Sen. Karl Rhoads, chair of the Judiciary Committee, acknowledged the definition is broad and it’s possible the law could be struck down in court. He said that’s partially why he amended the measure to add it to the pilot program that ends in 2025.


“It’s pushing the envelope,” he said of the bill. “There’s no question that this whole concept of coercive control is a real thing. I think it’s pushing the envelope in terms of what is possible, legally possible.”

On Wednesday, the House officially disagreed with Rhoads’ amendment, which could send the bill into end-of-session negotiations. But House Judiciary Chair Rep. Mark Nakashima told Civil Beat that the disagreement was just an automatic decision to give the House more time to review the bill. He actually thinks making the bill part of a pilot program is a good idea.

“As it goes through the pilot program (we can) watch how it is used and make a bigger determination if it works or if it’s necessary,” he said. “I’m thinking that we may move to agree (with the Senate) at some point but we’ll have to wait to finish the analysis.”

Momentum Despite Criticism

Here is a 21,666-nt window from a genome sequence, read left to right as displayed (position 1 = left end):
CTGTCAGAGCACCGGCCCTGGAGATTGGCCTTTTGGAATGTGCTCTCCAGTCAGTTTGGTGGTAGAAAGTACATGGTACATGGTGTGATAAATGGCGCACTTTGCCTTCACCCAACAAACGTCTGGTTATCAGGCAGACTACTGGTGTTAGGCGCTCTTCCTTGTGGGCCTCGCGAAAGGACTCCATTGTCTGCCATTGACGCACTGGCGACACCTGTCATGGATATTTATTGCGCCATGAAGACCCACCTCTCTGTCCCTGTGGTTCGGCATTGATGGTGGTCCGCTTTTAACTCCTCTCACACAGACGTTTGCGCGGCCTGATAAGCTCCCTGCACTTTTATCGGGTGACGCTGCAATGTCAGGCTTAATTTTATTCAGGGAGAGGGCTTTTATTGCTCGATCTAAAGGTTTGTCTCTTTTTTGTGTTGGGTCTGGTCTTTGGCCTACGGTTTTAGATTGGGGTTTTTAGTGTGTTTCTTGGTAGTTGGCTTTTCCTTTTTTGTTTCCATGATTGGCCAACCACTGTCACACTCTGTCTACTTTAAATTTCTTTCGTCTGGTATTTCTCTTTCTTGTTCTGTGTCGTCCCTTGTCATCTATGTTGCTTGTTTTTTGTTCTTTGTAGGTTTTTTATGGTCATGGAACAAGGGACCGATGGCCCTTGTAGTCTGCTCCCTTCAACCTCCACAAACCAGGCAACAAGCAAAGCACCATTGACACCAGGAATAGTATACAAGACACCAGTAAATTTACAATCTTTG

The fact that the bill has so much momentum is worrisome to its critics. Honolulu attorney Thomas Farrell sometimes represents people accused of domestic abuse and said he finds the definition of coercive control problematic.

Half of the examples listed under the definition are already illegal under different statutes, while the others are unnecessary, he said. He also believes that the law could be used against domestic violence victims and noted that legally, a pattern can be established once behavior occurs at least twice.

“This is just crazy,” he said of the proposal.

Kreidman disagrees with Farrell. She knows victims whose abusers control them by turning off the internet, demanding passwords, preventing them from communicating with family members and standing by while they communicate with others.

House member Della Au Belatti during floor session amidst a COVID-19 pandemic. March 9, 2021
House Majority Leader Della Au Belatti is a supporter of House Bill 566. Cory Lum/Civil Beat/2021

“It is a very, very big step for a person to seek help about their intimate partner relationship,” Kreidman said. “It seems impossible to me that somebody would be experiencing (only) one of these things and report their partner to law enforcement. People on the contrary tend to minimize or excuse behavior.”

Angelina Mercado, executive director of the Hawaii State Coalition Against Domestic Violence, acknowledged the bill might be tough to enforce but said the principle is important.

Enforcement “will require some creative thinking from all of our system partners,” she said.

House Majority Leader Della Au Belatti emphasized the purpose of the bill is not to send more people to jail — rather, under the state’s pilot program, ensure they get the help they need to correct their behaviors.

“We’re trying to clear the way to make sure that we can actually in fact make the pilot program a success,” she said. “We want to teach the families how to better handle all of these kinds of challenges.”